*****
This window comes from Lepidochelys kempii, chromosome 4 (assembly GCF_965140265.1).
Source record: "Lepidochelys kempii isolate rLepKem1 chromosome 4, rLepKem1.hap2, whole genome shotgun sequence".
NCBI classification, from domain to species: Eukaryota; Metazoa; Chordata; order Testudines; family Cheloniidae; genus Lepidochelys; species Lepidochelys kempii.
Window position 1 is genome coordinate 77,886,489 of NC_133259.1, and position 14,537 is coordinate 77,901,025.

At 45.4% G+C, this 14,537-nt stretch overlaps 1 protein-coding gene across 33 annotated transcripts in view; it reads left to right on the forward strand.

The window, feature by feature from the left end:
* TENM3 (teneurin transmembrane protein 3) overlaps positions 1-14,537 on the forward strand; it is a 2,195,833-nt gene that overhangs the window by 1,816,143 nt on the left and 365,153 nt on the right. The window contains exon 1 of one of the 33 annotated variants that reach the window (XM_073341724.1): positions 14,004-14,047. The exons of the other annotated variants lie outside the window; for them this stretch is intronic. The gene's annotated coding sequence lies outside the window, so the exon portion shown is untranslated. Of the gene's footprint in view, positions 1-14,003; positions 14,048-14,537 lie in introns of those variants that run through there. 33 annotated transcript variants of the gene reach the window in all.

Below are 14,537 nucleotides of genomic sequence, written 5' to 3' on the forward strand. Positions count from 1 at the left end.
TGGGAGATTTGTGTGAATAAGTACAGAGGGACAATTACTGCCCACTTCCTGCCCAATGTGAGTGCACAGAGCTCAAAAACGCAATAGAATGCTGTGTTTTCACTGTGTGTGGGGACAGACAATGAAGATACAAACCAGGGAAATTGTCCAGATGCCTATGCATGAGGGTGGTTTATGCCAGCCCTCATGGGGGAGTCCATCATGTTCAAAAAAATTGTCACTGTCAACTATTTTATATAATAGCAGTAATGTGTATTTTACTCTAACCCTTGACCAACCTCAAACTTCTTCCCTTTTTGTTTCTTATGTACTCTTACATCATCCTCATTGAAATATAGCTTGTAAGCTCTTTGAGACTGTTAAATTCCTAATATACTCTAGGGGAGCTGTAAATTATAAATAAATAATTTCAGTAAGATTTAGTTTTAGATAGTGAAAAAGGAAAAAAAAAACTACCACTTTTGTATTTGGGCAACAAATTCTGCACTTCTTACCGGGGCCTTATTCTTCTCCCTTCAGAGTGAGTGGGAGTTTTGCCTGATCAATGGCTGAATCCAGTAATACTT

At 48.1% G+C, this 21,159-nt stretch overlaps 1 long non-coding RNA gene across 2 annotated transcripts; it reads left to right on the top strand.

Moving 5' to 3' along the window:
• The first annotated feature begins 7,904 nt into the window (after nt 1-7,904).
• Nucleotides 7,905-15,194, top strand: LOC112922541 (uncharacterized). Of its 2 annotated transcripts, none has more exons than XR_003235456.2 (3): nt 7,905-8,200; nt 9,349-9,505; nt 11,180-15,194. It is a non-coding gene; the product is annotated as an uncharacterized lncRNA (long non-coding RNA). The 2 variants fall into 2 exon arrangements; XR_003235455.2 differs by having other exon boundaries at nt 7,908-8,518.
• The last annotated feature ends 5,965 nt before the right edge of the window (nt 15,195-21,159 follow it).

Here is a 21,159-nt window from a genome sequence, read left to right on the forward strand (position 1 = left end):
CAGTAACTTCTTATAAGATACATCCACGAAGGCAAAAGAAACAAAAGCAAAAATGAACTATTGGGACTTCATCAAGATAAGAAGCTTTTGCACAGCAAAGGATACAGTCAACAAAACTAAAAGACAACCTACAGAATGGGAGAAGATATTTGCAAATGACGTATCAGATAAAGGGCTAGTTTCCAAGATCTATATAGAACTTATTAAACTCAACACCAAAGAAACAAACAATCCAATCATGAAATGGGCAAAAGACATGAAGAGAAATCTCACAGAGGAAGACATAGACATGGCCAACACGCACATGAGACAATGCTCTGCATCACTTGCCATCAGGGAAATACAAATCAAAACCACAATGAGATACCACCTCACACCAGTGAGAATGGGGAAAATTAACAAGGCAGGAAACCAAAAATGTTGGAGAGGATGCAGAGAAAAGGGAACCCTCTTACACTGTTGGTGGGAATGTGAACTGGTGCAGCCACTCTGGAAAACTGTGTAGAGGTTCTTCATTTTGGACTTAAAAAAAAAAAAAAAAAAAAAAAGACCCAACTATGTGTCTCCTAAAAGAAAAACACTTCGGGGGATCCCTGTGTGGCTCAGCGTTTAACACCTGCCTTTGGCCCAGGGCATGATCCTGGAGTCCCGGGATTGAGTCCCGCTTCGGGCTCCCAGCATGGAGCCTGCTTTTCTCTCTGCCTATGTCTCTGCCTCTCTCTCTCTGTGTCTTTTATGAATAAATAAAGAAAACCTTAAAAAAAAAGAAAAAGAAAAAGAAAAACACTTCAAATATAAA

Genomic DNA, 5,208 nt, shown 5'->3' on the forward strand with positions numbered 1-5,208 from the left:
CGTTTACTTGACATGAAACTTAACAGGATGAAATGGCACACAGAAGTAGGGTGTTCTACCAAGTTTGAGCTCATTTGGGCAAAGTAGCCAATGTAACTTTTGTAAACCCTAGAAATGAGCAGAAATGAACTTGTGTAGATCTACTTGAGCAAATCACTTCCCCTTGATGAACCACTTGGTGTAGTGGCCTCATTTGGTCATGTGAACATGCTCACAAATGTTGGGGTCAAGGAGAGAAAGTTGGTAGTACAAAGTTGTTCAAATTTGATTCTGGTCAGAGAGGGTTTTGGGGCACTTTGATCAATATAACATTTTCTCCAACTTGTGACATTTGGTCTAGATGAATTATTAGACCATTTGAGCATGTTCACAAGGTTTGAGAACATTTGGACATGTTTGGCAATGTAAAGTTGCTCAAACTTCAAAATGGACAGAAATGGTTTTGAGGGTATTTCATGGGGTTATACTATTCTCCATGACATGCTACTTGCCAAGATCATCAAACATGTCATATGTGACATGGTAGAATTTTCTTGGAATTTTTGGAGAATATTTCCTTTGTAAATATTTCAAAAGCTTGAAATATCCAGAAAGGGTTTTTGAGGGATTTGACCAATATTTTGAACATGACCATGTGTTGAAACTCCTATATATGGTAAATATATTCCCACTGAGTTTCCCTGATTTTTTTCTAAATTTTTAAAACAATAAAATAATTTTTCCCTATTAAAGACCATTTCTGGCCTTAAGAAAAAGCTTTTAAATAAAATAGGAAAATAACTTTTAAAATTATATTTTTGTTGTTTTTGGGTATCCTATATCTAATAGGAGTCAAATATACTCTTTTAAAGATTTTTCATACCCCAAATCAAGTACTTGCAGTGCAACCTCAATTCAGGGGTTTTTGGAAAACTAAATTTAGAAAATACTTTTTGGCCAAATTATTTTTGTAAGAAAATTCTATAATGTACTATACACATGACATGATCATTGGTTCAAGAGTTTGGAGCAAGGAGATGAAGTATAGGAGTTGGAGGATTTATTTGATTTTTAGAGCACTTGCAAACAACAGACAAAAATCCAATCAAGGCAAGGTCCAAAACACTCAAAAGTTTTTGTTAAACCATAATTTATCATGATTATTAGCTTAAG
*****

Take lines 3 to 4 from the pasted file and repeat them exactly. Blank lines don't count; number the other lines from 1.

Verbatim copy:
NCBI classification, from domain to species: Eukaryota; Metazoa; Chordata; order Testudines; family Cheloniidae; genus Lepidochelys; species Lepidochelys kempii.
Window position 1 is genome coordinate 77,886,489 of NC_133259.1, and position 14,537 is coordinate 77,901,025.